April 8, 2024

Lung transplant patient, family glad they came to a place where ‘every single person cared’

Mike Boston was turned down by eight hospitals for a double lung transplant, which would be his second, because none believed he would survive the surgery. Finally, doctors at one medical center — VUMC — thought he might.

Double-lung transplant patient Mike Boston and his wife, Kellie. (photo by Donn Jones) Double-lung transplant patient Mike Boston and his wife, Kellie. (photo by Donn Jones)

Mike Boston was down but not out.

He was turned down by eight hospitals for a double lung transplant — which would be his second — that he needed to save his life. Deemed too sick for a transplant, he waited for days in an intensive care unit in Florida for what seemed like the end. Then he was clinging to life aboard a medical jet traveling from Jacksonville, Florida, to Vanderbilt University Medical Center.

Here, an expert, multidisciplinary team would deploy ECMO (extracorporeal membrane oxygenation) to take over the functions of his heart and lungs, helping him recover to the point where he could receive the lung transplant that would save his life.

Now, receiving physical therapy following his transplant, Boston can tell his own amazing story.

Mike Boston at VUMC following his transplant.
Mike Boston at VUMC following his transplant.

He was born with cystic fibrosis, a genetic disorder that over time destroys the lungs. He knew he would need a transplant eventually, but he had a normal childhood playing sports and swimming, and he avoided major issues with his lungs until his mid-30s. That’s when he caught pneumonia, and over the next five years his lung function became progressively worse.

So, in 2018 he received his first set of lungs at a Florida hospital, and they worked beautifully. “Had five years’ worth of perfect health,” Boston said.

Then, in November 2023, he caught COVID-19 for the first time and went into lung failure. “And then it was a pretty rapid decline from there,” he said.

Mike Boston at VUMC following his transplant.

Boston beat COVID-19, but his body began to massively reject his new lungs.

“By Jan. 1, it was a totally different story,” said his wife, Kellie. “We realized these lungs were done, and they weren’t getting any better.”

She knew he needed a new set of lungs but couldn’t find a hospital that would transplant him. “They felt like he wouldn’t make it through the surgery,” she said.

Doctors at one medical center — VUMC — thought he might, and he flew to Nashville on Jan. 26.

“We transferred him here for an evaluation because he was quite precarious,” said Matthew Bacchetta, MD, MBA, professor of Cardiac Surgery and Biomedical Engineering. “We decided to put him on ECMO as a bridge to transplant to better assess his candidacy.”

He responded well to that intervention for the next five days. Caitlin Demarest, MD, PhD, assistant professor of Thoracic Surgery, came into his hospital room to give the couple the news: “We’ve got the perfect set of lungs.”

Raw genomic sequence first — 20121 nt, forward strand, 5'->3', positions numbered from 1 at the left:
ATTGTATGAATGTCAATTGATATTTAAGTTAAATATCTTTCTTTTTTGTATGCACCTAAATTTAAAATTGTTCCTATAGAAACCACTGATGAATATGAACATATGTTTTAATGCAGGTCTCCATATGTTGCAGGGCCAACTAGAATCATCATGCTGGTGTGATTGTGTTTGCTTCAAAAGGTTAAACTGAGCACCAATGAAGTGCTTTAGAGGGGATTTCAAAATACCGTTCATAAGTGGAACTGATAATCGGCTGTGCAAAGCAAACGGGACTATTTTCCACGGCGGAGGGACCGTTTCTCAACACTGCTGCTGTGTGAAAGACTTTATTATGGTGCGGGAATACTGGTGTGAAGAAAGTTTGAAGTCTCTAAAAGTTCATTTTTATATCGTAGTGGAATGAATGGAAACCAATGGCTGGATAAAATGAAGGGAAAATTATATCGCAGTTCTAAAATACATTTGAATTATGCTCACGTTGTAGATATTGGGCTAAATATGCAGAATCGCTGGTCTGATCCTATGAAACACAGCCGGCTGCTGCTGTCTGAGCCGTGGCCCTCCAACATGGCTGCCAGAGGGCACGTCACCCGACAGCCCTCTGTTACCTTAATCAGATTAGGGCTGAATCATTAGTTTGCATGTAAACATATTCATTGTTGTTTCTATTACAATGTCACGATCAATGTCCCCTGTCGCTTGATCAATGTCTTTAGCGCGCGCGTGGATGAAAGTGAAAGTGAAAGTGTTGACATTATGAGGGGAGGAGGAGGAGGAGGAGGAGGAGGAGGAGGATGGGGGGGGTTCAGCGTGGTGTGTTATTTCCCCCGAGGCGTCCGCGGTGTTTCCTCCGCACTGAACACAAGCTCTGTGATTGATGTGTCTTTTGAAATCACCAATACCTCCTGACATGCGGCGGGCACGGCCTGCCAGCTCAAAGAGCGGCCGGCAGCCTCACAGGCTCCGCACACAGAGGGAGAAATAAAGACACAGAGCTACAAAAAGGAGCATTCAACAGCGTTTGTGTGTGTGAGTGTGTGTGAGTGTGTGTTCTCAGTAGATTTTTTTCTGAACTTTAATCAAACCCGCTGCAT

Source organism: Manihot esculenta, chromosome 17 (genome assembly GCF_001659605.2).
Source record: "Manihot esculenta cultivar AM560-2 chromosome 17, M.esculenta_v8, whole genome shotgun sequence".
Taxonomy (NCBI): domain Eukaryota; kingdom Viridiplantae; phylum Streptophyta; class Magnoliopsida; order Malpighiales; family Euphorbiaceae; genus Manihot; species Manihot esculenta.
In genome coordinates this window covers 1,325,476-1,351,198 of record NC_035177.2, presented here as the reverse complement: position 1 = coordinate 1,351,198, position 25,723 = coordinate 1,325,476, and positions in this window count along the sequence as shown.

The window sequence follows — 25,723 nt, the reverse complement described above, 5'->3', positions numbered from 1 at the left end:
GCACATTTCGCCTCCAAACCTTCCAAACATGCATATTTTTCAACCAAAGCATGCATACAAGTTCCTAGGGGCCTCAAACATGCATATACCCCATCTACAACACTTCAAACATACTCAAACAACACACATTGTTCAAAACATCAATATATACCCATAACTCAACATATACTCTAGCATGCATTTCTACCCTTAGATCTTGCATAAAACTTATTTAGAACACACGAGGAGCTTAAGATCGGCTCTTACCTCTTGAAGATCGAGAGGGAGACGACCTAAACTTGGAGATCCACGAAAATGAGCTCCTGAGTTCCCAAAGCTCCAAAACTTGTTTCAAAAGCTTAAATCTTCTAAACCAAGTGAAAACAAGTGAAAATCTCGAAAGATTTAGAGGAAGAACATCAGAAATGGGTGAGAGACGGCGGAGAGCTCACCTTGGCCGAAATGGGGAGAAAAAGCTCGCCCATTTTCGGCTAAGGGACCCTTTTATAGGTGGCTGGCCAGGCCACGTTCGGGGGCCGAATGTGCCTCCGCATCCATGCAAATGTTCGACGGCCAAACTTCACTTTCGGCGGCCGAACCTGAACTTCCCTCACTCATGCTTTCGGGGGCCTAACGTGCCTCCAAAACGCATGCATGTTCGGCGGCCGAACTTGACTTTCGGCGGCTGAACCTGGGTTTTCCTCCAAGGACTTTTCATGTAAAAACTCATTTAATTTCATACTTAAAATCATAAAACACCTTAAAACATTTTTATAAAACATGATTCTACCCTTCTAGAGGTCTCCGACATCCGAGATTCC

“And then she did the magic,” Boston added. Demarest performed his second lung transplant in just over five years.

“It is an extremely difficult pathway, and it is important to note that VUMC is one of the few centers in the world that would even consider such a patient,” Bacchetta said.

Twenty-one hours after his transplant, Boston was breathing room air again, his wife said, and talking with providers who continued to check up on him, even after he left the transplant floor.

“The one thing that I think set Vandy apart from what we’ve seen in the past, and I don’t know how to say this — every single person cared,” Kellie Boston said. “It felt like we were their friends.”

Mike’s anesthesiologist was Frederick Lombard, MBChB, associate professor and chief of Cardiothoracic Anesthesiology.

“The outcome for these high-risk patients is never certain, and we are grateful for every good outcome,” Lombard said. “We focus on what we can control, which includes how we interact with patients and their family members. Our transplant patients frequently comment on the exceptional quality of care they receive here.”

Just days after his transplant, Boston began physical therapy at Vanderbilt Dayani Center, working to regain the muscle he’s lost after more than two and a half continuous months in hospitals.

The Bostons now look forward to reuniting with their children Tytus, 19, and Ella, 15, in their home in Amelia Island, Florida, perhaps in another three months.

“Sometimes, when you take a risk on a patient, it really pays off,” Demarest said. “Mr. Boston is a prime example of that. Despite the risks, and all the things that could have gone wrong, we took a chance on Mr. Boston, and he took a chance on us, and now he gets a third chance at life.”

Boston simply says thank you to his providers. “I can’t say enough. Obviously, you saved my life.”

Mike, Kellie and their children Tytus, on Amelia Island prior to Mike’s transplant.
Mike, Kellie and their children, Tytus and Ella, on Amelia Island prior to Mike’s transplant.